With the state’s deer-hunting season expected to start this week for archery enthusiasts, some hunters have asked the town of Matthews for permission to use bows and arrows in the town limits, which some residents object to.
“I, along with a lot of my neighbors, am furious, sad, and really opposed to this,” resident Nikki Thompson, who lives in the Glen Devon neighborhood, wrote in an email to the Observer. “For our safety & kids safety. And because the deer are not over-populated here. They are not sick, starving or causing traffic problems.”
In Matthews, a crossbow falls under the firearm ordinance, and citizens must obtain a permit to shoot within town limits.
Deer season for archery this year is Sept. 13 to Oct. 31 in Mecklenburg County, according to the N.C. Wildlife Resources Commission. Meanwhile, black-powder deer hunting – which includes black-powder shotguns, black-powder rifles and black-powder handguns – is Nov. 1-14, and gun hunting is Nov. 15 to Jan. 1.
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The Board of Commissioners is expected to review at least six applications to discharge a bow at its Sept. 22 meeting, said Police Chief Rob Hunter.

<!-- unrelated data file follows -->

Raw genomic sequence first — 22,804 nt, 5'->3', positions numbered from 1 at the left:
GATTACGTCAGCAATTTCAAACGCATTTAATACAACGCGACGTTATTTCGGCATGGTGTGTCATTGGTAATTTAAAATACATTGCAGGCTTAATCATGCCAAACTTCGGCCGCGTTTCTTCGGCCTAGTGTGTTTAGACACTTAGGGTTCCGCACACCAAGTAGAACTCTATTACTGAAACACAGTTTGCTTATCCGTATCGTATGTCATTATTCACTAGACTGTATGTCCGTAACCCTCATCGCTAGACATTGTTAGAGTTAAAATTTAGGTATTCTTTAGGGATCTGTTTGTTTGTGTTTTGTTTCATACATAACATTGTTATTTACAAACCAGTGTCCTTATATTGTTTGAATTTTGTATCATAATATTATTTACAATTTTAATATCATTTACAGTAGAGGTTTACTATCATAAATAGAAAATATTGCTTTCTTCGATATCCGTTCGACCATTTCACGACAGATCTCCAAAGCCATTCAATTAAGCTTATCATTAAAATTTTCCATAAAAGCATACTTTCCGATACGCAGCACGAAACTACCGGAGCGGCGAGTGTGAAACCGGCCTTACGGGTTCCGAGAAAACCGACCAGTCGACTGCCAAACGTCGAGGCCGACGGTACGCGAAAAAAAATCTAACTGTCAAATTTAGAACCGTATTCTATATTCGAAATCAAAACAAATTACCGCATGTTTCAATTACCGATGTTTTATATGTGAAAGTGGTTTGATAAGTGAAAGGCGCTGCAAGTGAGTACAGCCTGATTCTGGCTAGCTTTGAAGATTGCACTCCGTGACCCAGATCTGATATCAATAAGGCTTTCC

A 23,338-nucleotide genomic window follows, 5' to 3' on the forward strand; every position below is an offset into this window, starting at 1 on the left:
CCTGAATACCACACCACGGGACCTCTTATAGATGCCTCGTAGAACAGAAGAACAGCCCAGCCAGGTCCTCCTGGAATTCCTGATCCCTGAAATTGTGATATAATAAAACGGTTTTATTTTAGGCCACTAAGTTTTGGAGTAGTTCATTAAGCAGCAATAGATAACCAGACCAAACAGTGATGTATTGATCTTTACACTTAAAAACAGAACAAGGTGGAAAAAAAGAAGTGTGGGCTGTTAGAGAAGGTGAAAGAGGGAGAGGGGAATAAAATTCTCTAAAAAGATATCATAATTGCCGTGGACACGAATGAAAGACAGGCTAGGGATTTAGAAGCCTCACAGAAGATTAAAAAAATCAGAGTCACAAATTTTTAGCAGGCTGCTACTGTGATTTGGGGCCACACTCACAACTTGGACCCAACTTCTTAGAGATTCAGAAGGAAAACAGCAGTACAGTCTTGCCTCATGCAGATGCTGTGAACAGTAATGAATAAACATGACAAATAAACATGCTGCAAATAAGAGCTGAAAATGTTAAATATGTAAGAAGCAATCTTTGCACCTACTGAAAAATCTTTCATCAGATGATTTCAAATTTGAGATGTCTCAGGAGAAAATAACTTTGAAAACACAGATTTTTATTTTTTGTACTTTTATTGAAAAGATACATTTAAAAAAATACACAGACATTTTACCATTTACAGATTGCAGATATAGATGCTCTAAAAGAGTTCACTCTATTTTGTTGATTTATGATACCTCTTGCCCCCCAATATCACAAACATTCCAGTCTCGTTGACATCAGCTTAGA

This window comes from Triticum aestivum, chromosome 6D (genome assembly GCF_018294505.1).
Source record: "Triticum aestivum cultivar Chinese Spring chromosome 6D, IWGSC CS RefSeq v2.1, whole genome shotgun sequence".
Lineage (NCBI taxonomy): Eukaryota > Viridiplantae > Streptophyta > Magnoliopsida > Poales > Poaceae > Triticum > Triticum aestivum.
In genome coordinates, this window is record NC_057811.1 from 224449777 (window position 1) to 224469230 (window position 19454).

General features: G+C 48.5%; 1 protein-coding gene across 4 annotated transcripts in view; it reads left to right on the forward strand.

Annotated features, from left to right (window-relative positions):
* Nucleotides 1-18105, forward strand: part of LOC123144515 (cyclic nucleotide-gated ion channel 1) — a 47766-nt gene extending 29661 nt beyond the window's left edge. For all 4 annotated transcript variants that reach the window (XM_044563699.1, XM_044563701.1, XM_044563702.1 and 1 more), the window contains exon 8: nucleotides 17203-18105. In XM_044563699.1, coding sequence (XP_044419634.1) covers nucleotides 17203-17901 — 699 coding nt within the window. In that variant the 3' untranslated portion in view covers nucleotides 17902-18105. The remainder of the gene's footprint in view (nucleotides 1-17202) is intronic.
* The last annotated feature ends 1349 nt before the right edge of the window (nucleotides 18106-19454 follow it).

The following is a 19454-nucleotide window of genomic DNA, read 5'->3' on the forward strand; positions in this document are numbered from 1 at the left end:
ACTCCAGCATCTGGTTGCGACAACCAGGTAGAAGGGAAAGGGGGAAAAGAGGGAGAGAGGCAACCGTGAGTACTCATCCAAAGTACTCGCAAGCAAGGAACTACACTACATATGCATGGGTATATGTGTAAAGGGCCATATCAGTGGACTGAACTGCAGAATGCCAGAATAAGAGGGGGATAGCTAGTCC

To receive a permit to shoot a bow, a resident must fill out an application, which is reviewed by the Matthews Police Department. Then the applicant must submit to a visit from an officer, who will examine the position of the deer stand, look at nearby properties and determine if it is safe to discharge a bow in that location.
The Police Department then makes a recommendation to commissioners, who have the final say.
Matthew Mayor Jim Taylor said public officials have already received several letters about the applications from concerned residents, even though the applications haven’t gone before the board yet.
He noted that the applications aren’t necessarily for hunting wildlife; sometimes people want a permit for target practice in their backyard. But the applications are reviewed the same way, no matter what the intent is, he said.